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death becomes her

Updated: Nov 4, 2021

November is fast approaching and that means Day of the Dead is almost here! Let’s delve a little deeper into one of the traditions Mexicans have when it comes to this festival.


Calaveras literarias (‘literary skulls’) are poems written during this festive holiday and typically tell the comical story of a friend or family member’s faults or vices - it’s a teasing way to poke fun at loved ones at this time of year. Two years ago, we sat around the table and each wrote a poem about someone sitting opposite us. It was so much fun to get creative and read them back afterwards!


Calaveras were first written in the mid-19th century and made fun of public figures like politicians, criticising their shortcomings and narrating their death in a comical way. They were often censored due to their inflammatory depictions of people in power.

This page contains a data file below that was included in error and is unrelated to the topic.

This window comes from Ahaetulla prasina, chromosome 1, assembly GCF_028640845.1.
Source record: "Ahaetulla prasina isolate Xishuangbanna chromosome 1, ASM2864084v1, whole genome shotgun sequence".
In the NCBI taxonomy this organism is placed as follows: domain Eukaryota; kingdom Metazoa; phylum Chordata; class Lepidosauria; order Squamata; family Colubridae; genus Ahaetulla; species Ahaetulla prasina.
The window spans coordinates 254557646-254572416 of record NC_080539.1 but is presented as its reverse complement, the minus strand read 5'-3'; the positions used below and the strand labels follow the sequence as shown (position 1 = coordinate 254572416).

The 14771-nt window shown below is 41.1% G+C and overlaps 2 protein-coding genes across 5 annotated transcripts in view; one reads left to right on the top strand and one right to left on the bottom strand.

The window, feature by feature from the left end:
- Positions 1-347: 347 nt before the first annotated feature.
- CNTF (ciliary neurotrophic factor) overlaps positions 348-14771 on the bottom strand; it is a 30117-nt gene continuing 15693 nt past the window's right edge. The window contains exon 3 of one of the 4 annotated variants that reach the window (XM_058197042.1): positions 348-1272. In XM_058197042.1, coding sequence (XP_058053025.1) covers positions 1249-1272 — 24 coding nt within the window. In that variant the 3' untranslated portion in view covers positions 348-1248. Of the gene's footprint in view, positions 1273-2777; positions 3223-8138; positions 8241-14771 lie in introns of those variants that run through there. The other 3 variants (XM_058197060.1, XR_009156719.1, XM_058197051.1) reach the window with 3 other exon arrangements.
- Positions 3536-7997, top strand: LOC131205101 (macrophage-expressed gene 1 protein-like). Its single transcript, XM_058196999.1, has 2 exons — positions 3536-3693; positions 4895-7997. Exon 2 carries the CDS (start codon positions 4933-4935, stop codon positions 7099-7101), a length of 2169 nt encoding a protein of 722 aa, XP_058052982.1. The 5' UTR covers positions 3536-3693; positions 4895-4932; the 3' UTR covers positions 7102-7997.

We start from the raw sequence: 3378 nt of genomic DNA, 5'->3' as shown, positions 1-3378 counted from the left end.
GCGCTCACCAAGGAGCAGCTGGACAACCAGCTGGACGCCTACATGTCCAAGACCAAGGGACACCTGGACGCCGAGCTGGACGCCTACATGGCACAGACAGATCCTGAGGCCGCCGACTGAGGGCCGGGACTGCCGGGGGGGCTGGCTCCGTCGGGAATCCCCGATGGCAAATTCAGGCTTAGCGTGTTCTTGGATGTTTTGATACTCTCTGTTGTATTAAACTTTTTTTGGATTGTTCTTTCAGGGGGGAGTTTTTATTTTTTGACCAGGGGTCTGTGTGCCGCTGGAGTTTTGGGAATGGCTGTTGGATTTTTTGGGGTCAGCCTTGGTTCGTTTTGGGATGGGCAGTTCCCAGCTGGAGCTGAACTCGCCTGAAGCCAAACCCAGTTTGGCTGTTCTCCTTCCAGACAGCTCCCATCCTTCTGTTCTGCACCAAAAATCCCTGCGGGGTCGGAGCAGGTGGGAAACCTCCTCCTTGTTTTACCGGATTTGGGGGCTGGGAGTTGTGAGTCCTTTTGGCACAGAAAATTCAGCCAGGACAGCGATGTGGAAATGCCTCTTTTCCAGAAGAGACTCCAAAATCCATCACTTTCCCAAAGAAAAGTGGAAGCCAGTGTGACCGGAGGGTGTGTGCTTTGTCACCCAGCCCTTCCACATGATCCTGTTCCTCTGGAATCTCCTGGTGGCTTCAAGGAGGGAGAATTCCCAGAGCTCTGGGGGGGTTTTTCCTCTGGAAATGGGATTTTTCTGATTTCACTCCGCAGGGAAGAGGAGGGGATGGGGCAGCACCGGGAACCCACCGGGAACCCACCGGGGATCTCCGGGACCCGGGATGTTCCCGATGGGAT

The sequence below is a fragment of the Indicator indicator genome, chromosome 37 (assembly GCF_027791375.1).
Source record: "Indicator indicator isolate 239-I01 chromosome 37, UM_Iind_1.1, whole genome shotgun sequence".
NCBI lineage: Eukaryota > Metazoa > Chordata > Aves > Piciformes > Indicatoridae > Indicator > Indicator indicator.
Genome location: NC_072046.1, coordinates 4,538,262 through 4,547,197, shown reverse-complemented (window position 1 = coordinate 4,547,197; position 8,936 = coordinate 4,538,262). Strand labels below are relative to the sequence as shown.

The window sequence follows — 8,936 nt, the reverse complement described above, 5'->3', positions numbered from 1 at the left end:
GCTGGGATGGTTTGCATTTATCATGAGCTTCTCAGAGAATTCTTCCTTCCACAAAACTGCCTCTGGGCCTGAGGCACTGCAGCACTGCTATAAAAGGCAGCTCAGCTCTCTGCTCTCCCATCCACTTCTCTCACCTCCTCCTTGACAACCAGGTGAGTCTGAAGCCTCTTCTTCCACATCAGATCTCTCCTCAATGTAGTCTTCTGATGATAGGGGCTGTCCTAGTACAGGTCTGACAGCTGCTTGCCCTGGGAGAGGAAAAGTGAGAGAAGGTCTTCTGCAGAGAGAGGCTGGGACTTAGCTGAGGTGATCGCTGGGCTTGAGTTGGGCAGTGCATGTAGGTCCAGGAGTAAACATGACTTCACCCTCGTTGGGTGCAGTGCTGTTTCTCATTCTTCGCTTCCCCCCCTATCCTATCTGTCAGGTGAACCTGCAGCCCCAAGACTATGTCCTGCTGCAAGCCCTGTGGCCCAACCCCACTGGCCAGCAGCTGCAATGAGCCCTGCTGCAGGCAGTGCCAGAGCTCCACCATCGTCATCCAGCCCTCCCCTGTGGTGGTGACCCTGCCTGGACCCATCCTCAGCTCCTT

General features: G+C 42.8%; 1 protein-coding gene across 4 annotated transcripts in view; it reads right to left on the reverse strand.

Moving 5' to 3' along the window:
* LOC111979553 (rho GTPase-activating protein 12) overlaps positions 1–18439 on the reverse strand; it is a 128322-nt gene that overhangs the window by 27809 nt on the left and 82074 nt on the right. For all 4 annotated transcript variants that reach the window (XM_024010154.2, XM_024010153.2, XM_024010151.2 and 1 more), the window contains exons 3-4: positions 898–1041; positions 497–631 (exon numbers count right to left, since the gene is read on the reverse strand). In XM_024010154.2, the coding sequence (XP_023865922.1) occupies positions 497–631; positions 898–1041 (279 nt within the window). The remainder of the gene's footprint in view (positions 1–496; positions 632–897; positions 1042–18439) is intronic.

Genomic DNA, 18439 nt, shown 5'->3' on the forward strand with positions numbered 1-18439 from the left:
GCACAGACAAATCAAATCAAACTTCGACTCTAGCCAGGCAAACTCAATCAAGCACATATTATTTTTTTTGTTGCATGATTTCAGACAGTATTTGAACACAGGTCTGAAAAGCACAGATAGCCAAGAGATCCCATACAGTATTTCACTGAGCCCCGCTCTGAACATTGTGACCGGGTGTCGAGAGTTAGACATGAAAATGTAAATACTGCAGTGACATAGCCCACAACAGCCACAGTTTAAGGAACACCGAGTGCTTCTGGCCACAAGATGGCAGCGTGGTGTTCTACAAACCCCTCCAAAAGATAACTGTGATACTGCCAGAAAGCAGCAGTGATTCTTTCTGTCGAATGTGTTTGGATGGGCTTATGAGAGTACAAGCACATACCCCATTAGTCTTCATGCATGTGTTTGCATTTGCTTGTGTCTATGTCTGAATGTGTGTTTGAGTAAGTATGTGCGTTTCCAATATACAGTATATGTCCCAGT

Several decades later, Jose Guadalupe Posada, a famous printmaker and artist, developed the concept further when he wrote satirical poems about public figures accompanied by an intricate illustration of a skeleton. The illustration often took on some of the characteristics of the poem’s subject. One of the first, and now most iconic, was the skeleton ‘Catrina’, a figure of an elegantly dressed woman. Posada used this figure to mock Mexicans who were keen to adopt European customs and appear – in their eyes at least – more sophisticated. Today the Catrina is a global symbol of Day of the Dead, with hundreds dressing as her and lining the streets of Mexico City during the days of the festival.


These poems make fun of death, allowing us to see it in a light-hearted way, which is really the theme running throughout this celebration: death is not something to be feared, but rather something to be laughed at. This festival is unique in that sense: It honours the departed by celebrating life, rather than mourning death.